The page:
... a symbol of South Tyrol
Catinaccio… imposing, amazing, fascinating. No other mountain glows as beautifully in red at sunset as the Catinaccio Mountain… and nowhere else is the view of the Catinaccio Mountain as beautiful as in Tires AL CATINACCIO/Tiers AM ROSENGARTEN! The Catinaccio Mountain is located between Tires Valley and Fassa Valley. It stretches in a north-southerly direction from the Sciliar Massif to the north to Carezza to the south, and is approximately 8 km long.
King Laurin welcomes you to the Rosengarten/Catinaccio area:
- The main mountain of Catinaccio is the Catinaccio Peak. Even if with 2,981 m this is only the second-highest peak, it is by far the most renowned peak of the Catinaccio Mountain Group, and it is located at the centre of the mountain range. The first ascent to Catinaccio Peak took place in 1874. The Brits Charles Comyns Tucker and T. H. Carson with their guide Francois Devouassoud conquered the peak via today's normal route over the western and northern walls. The access to the normal route can be reached over the Santnerpass fixed-aid climb starting from Kölner Hut, or from the East via a rather long ascent from Vajolet Valley.
- The highest mountain in the Catinaccio Mountain Group is Kesselkogel/Catinaccio d'Antermoia with a height of 3,004 metres. It can be conquered from Grasleiten/Principe Pass via a fixed-aid climb. The first ascent took place in 1873 by the Brits C. Comyn Tucker and T. H. Carson with their guide A. Bernard. Due to a second fixed-aid climb following the path of the first ascent, Catinaccio d'Antermoia is one of the most visited peaks in the Catinaccio Mountain Group. Catinaccio d'Antermoia is rather isolated and therefore one of the most beautiful viewing points in the Dolomites.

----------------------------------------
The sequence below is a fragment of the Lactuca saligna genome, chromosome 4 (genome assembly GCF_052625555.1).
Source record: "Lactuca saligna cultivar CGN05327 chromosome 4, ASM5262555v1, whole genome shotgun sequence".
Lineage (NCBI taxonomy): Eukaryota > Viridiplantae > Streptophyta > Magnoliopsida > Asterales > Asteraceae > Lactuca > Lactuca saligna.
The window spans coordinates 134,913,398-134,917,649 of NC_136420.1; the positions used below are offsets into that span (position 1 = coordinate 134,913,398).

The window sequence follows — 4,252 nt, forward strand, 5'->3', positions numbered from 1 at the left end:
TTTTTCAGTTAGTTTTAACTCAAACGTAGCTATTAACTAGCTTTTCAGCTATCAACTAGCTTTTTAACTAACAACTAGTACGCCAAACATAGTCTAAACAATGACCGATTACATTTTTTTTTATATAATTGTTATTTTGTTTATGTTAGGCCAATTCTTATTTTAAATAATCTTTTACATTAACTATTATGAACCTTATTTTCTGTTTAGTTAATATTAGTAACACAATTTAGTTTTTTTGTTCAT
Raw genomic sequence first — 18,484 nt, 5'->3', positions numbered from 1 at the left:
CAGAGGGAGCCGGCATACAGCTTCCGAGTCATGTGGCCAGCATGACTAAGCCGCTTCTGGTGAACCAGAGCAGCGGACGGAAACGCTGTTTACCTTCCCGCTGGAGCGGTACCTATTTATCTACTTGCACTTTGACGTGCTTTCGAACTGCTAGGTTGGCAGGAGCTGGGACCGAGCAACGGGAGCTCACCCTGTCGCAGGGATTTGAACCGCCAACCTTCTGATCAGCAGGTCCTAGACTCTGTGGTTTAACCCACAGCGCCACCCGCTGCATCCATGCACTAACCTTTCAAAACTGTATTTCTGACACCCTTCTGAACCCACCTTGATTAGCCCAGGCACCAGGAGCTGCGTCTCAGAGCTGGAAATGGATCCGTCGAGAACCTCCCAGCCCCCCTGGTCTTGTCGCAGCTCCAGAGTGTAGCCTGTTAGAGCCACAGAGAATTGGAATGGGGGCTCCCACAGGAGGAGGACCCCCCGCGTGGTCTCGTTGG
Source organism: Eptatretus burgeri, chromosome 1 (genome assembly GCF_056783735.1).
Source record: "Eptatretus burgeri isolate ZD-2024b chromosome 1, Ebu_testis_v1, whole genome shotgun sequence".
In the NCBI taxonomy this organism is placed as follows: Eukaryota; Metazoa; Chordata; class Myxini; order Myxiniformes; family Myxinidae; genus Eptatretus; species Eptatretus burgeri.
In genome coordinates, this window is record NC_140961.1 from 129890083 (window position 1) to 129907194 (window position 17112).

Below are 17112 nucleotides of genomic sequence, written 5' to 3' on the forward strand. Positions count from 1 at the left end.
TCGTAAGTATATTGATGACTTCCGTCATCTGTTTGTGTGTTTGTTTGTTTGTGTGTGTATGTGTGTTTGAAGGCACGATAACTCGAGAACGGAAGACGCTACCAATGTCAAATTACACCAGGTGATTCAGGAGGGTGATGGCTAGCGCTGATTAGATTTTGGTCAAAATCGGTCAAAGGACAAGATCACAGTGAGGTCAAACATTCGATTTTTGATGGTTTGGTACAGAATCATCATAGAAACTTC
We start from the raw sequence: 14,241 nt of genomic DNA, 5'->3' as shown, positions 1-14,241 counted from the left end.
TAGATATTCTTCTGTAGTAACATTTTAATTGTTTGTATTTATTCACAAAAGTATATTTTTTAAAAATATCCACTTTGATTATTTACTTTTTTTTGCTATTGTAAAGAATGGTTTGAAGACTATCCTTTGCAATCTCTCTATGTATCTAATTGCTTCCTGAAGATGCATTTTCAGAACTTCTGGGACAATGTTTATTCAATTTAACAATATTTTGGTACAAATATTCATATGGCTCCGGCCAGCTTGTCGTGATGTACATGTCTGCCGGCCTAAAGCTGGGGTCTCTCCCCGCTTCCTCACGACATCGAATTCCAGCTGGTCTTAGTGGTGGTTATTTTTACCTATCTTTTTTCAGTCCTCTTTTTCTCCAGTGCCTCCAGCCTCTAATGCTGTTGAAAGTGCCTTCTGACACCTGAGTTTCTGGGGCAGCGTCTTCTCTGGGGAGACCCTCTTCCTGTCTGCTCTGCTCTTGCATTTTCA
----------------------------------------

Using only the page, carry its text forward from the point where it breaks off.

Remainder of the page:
- The six Vajolet Towers are a bizarre rock formation at the centre of the Catinaccio Mountain Group. They are bordered by the Vajolet Pass (2,459 m) to the north, and the Laurins Pass (2,627 m) to the south. The towers are divided into three northern and three southern towers, each of them with their own base and divided through the Winklerscharte ridge (2650 m). The three southern towers are more popular as they feature more solid rock. They are renowned as climbing mountains. Some of the routes are part of the most renowned routes of a medium level of difficulty in the entire Alps and are therefore very popular during peak season.